'Shame on you:' maid protest greets Strauss-Kahn
Former IMF chief Dominique Strauss-Kahn's arrival at court Monday was greeted by boos and repeated chants of "Shame on you!" from a group of about 100 women dressed as maids.
The chants were so loud they could be heard through the 13th floor of the courtroom where Strauss-Kahn pleaded not guilty to charges of sexually assaulting a hotel chambermaid last month.
The 62-year-old, who denies all seven counts, including attempted rape, in what prosecutors say was a brutal assault on a 32-year-old immigrant from west Africa, ignored the chants and booing.
Stepping out of a black sport utility vehicle, the former French presidential hopeful had a serious expression on his face as he calmly entered the court building, his wife Anne Sinclair smiling lightly on his arm.
The women dressed as maids, who came in on a specially organized bus, wore black and white costumes and chanted "Shame on you! Shame on you!" non-stop, their voices rising above the scrum of journalists and court officials.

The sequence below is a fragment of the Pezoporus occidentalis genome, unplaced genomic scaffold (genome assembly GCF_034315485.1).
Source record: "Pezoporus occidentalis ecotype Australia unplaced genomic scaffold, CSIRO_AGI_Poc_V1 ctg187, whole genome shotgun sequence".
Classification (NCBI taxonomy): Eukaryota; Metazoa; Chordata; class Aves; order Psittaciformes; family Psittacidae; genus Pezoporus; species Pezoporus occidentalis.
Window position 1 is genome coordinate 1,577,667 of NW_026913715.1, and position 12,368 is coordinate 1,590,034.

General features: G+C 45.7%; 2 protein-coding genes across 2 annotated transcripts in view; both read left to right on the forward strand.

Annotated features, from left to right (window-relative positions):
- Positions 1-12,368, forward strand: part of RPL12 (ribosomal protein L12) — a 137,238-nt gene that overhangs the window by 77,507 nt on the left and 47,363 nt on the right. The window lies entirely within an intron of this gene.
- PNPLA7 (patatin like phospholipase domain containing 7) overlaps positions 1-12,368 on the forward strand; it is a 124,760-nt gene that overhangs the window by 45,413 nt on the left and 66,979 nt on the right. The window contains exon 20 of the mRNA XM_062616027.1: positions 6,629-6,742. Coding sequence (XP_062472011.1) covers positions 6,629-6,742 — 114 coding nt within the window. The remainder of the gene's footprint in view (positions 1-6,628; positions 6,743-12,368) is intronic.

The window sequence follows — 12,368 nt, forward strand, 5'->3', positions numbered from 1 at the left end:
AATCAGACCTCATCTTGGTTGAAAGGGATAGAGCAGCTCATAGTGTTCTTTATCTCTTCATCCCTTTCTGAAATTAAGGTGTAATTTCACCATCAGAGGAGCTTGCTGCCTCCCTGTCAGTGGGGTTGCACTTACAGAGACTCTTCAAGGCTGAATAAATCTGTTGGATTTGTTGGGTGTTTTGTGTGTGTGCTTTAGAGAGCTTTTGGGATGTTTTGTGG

Strauss-Kahn entered his formal plea before Judge Michael Obus in the Manhattan court, setting the stage for a lengthy trial process.
His arrest and quick resignation from his post as head of the International Monetary Fund threw the global lender and economic policy powerhouse into disarray just as it grapples with debt crises in the European Union.
Many in France believe that the Socialist party figure has been mistreated, but the case has also stirred unusually vigorous debate in the country over long-taboo subjects such as sexual harassment.
© 2011 AFP